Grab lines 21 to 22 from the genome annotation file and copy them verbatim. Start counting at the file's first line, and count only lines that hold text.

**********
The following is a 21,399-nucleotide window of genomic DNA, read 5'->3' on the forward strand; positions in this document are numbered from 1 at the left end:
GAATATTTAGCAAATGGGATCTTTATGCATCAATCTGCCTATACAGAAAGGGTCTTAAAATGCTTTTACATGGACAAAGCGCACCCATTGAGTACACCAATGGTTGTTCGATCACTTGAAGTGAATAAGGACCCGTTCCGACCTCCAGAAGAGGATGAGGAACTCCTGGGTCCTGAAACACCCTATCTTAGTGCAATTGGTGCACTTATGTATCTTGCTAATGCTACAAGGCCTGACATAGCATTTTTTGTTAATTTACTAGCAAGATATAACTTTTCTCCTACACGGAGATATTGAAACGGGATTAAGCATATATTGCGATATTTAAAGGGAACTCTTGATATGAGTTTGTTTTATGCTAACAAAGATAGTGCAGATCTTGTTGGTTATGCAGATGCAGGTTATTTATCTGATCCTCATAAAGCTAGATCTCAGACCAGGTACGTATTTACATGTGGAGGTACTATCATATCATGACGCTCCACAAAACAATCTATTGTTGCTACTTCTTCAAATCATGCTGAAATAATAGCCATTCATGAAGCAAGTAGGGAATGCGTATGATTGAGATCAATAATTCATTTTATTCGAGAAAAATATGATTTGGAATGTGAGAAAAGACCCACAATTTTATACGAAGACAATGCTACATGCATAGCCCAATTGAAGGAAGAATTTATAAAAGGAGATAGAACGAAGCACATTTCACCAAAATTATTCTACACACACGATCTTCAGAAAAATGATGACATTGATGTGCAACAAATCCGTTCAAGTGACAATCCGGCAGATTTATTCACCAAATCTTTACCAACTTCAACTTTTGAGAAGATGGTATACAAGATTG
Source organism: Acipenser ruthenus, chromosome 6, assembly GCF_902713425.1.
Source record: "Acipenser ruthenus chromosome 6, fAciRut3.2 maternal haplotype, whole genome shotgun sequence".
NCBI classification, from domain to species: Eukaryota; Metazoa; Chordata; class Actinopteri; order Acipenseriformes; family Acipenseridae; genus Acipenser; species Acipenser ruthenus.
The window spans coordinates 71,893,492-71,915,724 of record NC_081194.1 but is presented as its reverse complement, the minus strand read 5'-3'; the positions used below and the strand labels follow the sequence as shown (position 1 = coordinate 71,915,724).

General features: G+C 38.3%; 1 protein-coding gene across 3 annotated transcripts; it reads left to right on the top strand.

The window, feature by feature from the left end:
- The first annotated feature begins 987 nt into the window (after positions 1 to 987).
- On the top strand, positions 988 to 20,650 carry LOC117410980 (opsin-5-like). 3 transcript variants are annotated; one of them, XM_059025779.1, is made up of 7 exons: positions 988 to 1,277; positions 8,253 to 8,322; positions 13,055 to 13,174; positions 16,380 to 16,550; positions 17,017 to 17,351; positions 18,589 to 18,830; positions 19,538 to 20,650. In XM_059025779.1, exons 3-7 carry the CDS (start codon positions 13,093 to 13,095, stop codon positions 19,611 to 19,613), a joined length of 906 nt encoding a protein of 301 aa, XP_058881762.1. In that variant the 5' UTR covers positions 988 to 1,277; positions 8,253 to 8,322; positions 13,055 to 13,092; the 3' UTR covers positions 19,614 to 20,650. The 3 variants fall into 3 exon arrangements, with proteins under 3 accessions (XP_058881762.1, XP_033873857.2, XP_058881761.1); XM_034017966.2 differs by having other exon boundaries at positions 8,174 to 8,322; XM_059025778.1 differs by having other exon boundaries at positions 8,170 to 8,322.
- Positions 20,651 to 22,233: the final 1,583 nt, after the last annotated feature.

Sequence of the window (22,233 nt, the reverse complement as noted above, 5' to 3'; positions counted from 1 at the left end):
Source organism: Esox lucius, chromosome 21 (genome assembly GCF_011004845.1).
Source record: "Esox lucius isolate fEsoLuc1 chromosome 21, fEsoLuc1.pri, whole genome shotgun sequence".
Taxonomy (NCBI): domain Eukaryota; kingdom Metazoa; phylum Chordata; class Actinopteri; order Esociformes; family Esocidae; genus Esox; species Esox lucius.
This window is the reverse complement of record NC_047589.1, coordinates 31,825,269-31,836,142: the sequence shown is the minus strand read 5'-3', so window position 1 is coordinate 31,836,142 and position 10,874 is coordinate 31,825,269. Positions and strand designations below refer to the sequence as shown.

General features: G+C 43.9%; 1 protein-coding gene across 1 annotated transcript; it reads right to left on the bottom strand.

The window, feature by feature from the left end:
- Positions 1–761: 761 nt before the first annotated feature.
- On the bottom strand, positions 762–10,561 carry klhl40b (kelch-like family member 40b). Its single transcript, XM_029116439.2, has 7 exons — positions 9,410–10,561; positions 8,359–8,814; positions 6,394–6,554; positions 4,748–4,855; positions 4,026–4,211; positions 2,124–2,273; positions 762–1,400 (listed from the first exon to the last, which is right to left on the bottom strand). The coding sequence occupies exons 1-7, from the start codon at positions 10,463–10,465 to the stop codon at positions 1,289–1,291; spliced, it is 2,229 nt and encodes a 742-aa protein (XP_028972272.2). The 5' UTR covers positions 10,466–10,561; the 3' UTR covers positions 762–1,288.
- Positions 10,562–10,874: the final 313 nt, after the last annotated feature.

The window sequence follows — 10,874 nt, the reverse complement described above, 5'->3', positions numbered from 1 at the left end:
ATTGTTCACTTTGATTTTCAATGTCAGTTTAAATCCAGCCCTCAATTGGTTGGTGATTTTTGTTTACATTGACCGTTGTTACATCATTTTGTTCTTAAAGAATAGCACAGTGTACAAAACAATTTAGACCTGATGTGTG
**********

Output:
- Positions 10,562–10,874: the final 313 nt, after the last annotated feature.

The window sequence follows — 10,874 nt, the reverse complement described above, 5'->3', positions numbered from 1 at the left end: